Medicine Men (2012) – By Misty Layne

Medicine Men by Guy Malim is a short film that makes a big impact. These are my favorite types of shorts, the ones where a story is quickly and easily told in a minimalistic style, all the while tugging at the heartstrings with straightforward and emotional matter.

Set in the Old West, the film starts with a man dragging a body through the dirt streets of a town. We quickly come to find that there is an epidemic sweeping the land, a ruthless killer that decimates whole populations. Enter one doctor (Richard Neil) and one charlatan (Circus-Szalewski) both promising that they have a way to protect the townspeople from this plague and throw in a family drama with the doctor’s son (Reese Mishler) preferring the company of the charlatan to that of his father plus a battle between religion and science and you’ve got one heck of a storyline.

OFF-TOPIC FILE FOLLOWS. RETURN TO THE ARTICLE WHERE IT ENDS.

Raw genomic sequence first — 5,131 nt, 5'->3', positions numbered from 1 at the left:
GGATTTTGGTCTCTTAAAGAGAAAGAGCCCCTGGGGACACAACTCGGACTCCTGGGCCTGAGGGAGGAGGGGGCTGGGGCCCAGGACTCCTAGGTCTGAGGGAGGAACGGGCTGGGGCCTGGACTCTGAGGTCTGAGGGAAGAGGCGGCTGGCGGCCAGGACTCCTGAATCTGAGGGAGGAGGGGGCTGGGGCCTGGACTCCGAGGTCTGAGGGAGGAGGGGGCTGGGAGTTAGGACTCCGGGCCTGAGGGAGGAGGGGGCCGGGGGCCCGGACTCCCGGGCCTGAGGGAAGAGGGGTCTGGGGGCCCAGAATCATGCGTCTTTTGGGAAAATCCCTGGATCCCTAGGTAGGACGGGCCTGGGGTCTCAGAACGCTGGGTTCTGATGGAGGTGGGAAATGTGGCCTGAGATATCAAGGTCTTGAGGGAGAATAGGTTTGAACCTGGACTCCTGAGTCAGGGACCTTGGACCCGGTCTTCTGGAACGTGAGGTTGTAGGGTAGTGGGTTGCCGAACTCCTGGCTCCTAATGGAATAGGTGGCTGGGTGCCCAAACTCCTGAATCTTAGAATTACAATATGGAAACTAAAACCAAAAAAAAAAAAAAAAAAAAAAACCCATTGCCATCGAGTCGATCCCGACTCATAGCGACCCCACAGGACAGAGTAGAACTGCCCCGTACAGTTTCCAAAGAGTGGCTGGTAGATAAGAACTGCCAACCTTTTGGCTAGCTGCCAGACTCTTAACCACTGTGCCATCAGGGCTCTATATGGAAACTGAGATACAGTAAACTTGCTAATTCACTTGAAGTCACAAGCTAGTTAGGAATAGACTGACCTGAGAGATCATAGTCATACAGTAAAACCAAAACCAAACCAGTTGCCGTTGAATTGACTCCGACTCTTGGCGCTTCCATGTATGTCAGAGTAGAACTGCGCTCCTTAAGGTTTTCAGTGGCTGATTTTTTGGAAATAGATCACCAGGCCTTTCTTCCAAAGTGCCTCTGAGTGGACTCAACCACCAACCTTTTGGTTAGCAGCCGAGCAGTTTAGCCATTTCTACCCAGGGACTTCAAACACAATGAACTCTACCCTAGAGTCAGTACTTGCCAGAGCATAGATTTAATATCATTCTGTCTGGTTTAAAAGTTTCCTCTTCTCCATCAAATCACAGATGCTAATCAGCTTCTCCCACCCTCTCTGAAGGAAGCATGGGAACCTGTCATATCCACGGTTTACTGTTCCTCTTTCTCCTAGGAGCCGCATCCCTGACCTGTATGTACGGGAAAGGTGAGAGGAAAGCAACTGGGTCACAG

Quietly acted, the performers all give solid and nuanced performances. My personal favorite was Reese Mishler as Colt, the doctor’s son who is on the brink of adulthood and struggling to find his way. Mr. Mishler played his role to near perfection and his emotion was subtle yet intense.

The film was also beautifully shot in dark colors that only enhance the plot with their reminders of how hard life back then was and how little color and joy could be found at any given moment. This point was brought home by the entrance of the charlatan, who introduced colors other than shades of black, brown or white.

I highly recommend this piece of Americana and am eager to see more work by Guy Malim!

If you’d like to find out more about this film, you can visit it’s Facebook page here.